So, imagine for a moment that you're a nanoscout in an editorial bullpen at Marvel Comics. It's somewhere around the mid to late 1970's and you're dealing with a fellow that used to be a gofer but can call himself a writer now, really and truly.  This sparkly fellow, who lives and breathes these mutants through and through, is Chris Claremont, the originator of The Phoenix Saga, at his absolute prime. It's the prime of Miss Jean Grey as The Phoenix, as well, coming out of the darkness. Immense forty-foot tall avatars of Len Wein and Bob Harras are breathing down everyone's neck over the death of the Broccoli People, whose tiny fictional solar system was snuffed out by that fiery telekinetic redhead in shockingly descriptive detail not too long ago.  Claremont, glowing with all the vim and vinegar allotted to him in his contract (Stan Lee sits in an immense hot tub on the next level up in the building, charging outrageous parties to the petty cash box and using such contracts to light his expensive imported cigars) explains how the rehabilitation of Jean Grey will occur.

The sevenfold veil of Marvel editorial eidolons parts, and a booming voice issues forth, shaking everyone present to the rims of their bellbottoms, as a three-faced robed figure emerges in hard-light hologram.


Claremont, crushed, rushes into his tiny office cave and hastily works out the final outfit Jean Grey will wear. It'll be the Shiar that pass judgment on her, yes, those pristine imperial scum.  She deserves a second chance.  He imbued her with powers after a creature that had resurrection built into its function, for crying out loud.  As ever, Claremont knows, the important bit is to approach these characters as if they were well established actors providing an excellent play. He had to have the motivations down, or it would fall flat.

Suicide by laser on the Blue Area of the Moon. Cyclops, crushed, to be consoled soon by a clone who he would have a son with.  That son would be thrust into a dark future where Apocalypse, genetic supremacist mutant, is destined to rule.  That son would return older than his father, much later, after Jean Grey's return ("Hey guys? She was on the bottom of this river! In an energy cocoon! Nyah.") to raise the first mutant born since M Day, when almost all the mutants lost their powers. That mutant's name would be Hope and the Phoenix would come for her.

But not without the process being drawn out among multiple titles for nearly a year.

These guys see Xavier rollin'. They hatin'.

It should be said, the maximized cross-over super-event Avengers vs. X-Men has gone directions that not all that many readers predicted (unless, of course, they proceed in that joyless endeavor of "reading ahead" in the various teasers and previews) but in more recent issues has come to the dilemma of all such major universe-rattling plots, the diffusion of tension.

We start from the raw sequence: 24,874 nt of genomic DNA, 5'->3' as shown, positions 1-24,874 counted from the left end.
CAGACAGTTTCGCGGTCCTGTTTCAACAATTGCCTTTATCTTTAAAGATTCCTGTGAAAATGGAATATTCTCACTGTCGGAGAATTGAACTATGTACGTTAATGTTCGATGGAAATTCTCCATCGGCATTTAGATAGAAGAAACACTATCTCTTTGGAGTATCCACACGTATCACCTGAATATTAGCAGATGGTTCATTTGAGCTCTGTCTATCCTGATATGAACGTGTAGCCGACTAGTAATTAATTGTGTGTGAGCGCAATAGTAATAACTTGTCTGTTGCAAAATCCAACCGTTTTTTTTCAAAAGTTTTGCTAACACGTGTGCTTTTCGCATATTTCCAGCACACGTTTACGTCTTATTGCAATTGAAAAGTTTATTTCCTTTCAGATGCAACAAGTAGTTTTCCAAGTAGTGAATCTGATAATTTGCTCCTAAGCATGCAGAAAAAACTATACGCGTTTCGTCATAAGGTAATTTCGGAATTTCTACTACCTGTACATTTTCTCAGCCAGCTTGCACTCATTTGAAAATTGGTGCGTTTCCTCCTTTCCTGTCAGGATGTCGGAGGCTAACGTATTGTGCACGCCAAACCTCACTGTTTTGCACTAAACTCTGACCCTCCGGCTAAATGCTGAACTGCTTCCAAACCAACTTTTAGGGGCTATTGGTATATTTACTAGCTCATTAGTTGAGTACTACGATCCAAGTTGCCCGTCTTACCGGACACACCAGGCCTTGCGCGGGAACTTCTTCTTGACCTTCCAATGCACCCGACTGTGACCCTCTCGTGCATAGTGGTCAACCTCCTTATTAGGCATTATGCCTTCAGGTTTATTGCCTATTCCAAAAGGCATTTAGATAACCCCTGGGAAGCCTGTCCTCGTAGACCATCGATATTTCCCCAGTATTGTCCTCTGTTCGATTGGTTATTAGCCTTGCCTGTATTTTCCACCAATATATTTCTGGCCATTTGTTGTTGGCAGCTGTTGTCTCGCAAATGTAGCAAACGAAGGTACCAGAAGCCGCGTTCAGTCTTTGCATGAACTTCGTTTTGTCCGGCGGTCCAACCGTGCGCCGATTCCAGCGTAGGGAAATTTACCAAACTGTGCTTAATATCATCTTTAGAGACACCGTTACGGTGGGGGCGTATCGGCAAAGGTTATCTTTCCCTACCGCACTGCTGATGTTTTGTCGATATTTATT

Captain Britain, eternally upstaged by his betters

After the Phoenix is splintered by Iron Man's Phoenix Buster, five mutants are chosen to live in a Utopia and have their authority questioned by the entrenched power structures.  Find out what happens when heroes stop being polite, and start posturing in angry ideologies that shape the world.  The Real World: Marvel 616.

If you're just joining us, Emma Frost gently pushed Namor into attacking Wakanda to rescue Hope (and, um, drown thousands of innocent civilians in the process), and the Avengers did their best and take the fellow down.  Succeeding, Namor's portion of the Phoenix Force was transferred to the remaining four.  When, during a rescue mission, Spider-Man taunts Magik and Colossus into cancelling each other out ("I'll stop you... with the power of laughter!" or something to that effect), Cyclops and a newly rekindled (no pun intended) homicidal megalomaniac Emma Frost are the last... um, Phoenixes standing.

And that's the real shame of the matter.  The Phoenix has always embodied a fusion of opposites. The message that comes across in this crossover is that the pathway to hell is always paved with good intentions. With good must come bad, and with life, death.  To imagine that the powers would corrupt these noble heroes (who, admittedly, have been shifting more and more into a morally gray area) is to discount the efforts of Charles Xavier, for decades reiterating that peace and reason are the solution to the turmoil and murk that the 616 Universe often finds itself grappling with. And that's just the murk that results from convolutions of plot since Claremont started the Phoenix rollercoaster/death of Jean Grey/clone/future storylines that ground most plots into dust until more recent efforts gave the teams and characters new and more energized focus. Like a laser. Ahem.

The idea of Cyclops being a myopic self-centered god-like being is about as fun as it sounds.

Where does Xavier really stand in all this?  He's been shuffled into the background of each and every X-Men title (notable exception being his visit to Wolverine's new school) for quite some time. Prior to the maddeningly and surprisingly dull Skrull Invasion, he had a place at the seat of the Marvel Illuminati, but perhaps, without crippling him again, or outright killing him (remember Bishop? How he shot Professor X once? How he's nowhere to be seen for any of this?), the creative teams have seen fit to stomp his dream of peaceful coexistence, the Utopia that the Phoenix Five would have had, if they'd been able to maintain control (insert What If? issue HERE), into so much dust.

There's a moment, and maybe you'll catch it. Here...

The only other time I've seen Cap cry is that time Red Skull gouged his eyes out on the steps of Capitol Hill.